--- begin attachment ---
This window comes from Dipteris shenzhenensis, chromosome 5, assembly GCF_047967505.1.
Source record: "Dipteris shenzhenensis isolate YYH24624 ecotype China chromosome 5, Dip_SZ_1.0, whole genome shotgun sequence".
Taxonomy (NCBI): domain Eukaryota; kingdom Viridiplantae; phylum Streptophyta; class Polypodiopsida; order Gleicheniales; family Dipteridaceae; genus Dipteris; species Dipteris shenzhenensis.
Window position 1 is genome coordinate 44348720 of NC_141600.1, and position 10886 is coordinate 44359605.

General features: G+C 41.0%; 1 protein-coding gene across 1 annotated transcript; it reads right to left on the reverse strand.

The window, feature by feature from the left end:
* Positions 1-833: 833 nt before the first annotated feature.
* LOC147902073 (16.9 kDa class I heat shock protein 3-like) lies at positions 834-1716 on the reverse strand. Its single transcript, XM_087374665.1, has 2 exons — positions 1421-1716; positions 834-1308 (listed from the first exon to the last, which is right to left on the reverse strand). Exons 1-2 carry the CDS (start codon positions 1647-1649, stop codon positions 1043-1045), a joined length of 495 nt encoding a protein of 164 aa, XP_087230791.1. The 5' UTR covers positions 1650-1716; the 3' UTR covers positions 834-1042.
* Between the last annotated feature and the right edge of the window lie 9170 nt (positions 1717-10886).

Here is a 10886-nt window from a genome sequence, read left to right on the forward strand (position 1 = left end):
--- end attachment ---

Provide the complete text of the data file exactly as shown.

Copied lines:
This window comes from Dipteris shenzhenensis, chromosome 5, assembly GCF_047967505.1.
Source record: "Dipteris shenzhenensis isolate YYH24624 ecotype China chromosome 5, Dip_SZ_1.0, whole genome shotgun sequence".
Taxonomy (NCBI): domain Eukaryota; kingdom Viridiplantae; phylum Streptophyta; class Polypodiopsida; order Gleicheniales; family Dipteridaceae; genus Dipteris; species Dipteris shenzhenensis.
Window position 1 is genome coordinate 44348720 of NC_141600.1, and position 10886 is coordinate 44359605.

General features: G+C 41.0%; 1 protein-coding gene across 1 annotated transcript; it reads right to left on the reverse strand.

The window, feature by feature from the left end:
* Positions 1-833: 833 nt before the first annotated feature.
* LOC147902073 (16.9 kDa class I heat shock protein 3-like) lies at positions 834-1716 on the reverse strand. Its single transcript, XM_087374665.1, has 2 exons — positions 1421-1716; positions 834-1308 (listed from the first exon to the last, which is right to left on the reverse strand). Exons 1-2 carry the CDS (start codon positions 1647-1649, stop codon positions 1043-1045), a joined length of 495 nt encoding a protein of 164 aa, XP_087230791.1. The 5' UTR covers positions 1650-1716; the 3' UTR covers positions 834-1042.
* Between the last annotated feature and the right edge of the window lie 9170 nt (positions 1717-10886).

Here is a 10886-nt window from a genome sequence, read left to right on the forward strand (position 1 = left end):